Those hung up on the value of media rights deals at this point aren't asking the right questions. Whether the Pac-12 makes more than the Big 12 isn't the issue. It has become less about money and more about visibility.
The advantage of the Big 12 jumping the line to sign a new media rights deal with ESPN and Fox last month at least secures the conference's future: It will continue to be shown on linear television. The money is the money, an average of $31.66 million per school beginning in 2025 with an all-in figure of about $50 million per school annually when the College Football Playoff expands.
The Pac-12 is expected to finalize a deal in principle by the beginning of 2023, two industry sources told CBS Sports. One source said the league had sent out a "robust" proposal to ESPN and Amazon.
If a deal with ESPN and a streaming giant like Amazon is reached, the Pac-12 would likely be able to command a sum approximate to the Big 12's base figure. (The Pac-12's all-in total -- including the CFP, bowl games and NCAA Tournament payouts -- wouldn't be as large, mostly because the value of Pac-12 basketball pales in comparison to that of the Big 12.)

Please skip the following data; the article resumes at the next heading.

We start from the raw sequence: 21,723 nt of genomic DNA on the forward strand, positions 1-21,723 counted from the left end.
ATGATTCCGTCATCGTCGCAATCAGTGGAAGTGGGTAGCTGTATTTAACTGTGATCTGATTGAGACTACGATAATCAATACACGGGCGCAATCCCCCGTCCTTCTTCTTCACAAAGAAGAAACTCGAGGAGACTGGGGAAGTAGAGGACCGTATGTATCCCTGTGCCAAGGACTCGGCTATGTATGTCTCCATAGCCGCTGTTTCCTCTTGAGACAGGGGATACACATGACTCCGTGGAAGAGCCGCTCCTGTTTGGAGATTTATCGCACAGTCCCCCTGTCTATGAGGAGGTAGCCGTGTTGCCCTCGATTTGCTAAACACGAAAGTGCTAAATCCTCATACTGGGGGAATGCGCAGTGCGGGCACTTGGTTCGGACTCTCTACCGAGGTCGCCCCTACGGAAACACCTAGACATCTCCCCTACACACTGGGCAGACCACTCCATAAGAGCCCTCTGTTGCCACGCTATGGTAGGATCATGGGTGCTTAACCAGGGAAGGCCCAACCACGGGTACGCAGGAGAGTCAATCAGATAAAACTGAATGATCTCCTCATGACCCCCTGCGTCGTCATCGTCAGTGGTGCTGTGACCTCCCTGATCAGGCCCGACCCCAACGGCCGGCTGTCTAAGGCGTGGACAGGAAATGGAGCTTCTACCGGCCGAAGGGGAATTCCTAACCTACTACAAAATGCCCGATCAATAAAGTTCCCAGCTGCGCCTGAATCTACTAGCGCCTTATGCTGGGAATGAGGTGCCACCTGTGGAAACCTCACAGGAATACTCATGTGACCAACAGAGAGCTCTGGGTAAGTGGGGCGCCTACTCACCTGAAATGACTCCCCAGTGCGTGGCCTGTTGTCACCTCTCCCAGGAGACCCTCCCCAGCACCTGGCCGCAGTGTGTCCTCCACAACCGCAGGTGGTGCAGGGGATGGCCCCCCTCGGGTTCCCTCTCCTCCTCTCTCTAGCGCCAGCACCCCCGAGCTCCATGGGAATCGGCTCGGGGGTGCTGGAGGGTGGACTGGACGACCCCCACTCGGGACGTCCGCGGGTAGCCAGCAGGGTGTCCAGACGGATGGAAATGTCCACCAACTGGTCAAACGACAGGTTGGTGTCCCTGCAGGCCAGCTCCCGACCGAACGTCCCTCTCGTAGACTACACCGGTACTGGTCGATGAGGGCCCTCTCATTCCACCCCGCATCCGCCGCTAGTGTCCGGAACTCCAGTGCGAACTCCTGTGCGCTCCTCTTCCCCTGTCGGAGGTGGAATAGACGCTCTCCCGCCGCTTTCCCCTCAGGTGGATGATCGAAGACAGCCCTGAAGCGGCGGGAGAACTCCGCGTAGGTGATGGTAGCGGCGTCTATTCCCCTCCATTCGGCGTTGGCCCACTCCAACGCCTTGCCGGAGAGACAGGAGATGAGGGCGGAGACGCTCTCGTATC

By cutting in line, the Big 12 also gets access to broadcast windows already choked with premium Big Ten and SEC content. Those two giants already will be dominating the day with Big Noon (Fox), the valuable 3:30 window (SEC) and Big Ten Saturday Night (NBC). USC and UCLA will also be playing Big Ten games in the late-night fourth window.
Rather, the biggest question for the Pac-12 remains: Who will see its games? For the first time, a Power Five conference would be showing significant content on a stand-alone streaming service without a TV affiliation. It's possible that caused strong push back from inside his conference when Big Ten commissioner Kevin Warren kept advocating for adding California, Oregon, Stanford and Washington in expansion.
Not only are those schools not worth the $75 million per year Big Ten schools got in, the likes of Purdue, Minnesota and Indiana pushed back against further expansion. They didn't want some of their games relegated to a still-emerging streaming platform. (The Big Ten negotiated with Amazon while weighing its options, but a sizable bid was turned down, according to SportsBusiness Journal.)
For the moment, Amazon has let it be known it is only doing business with must-see, premium live sports television properties, namely the NFL.
"[Amazon has] no interest in bad games," one industry source said.
Another industry source suggested, if Amazon wants to go all-in in premium live sports, it might make a big bid for part of the expanded College Football Playoff and pass on the Pac-12 altogether.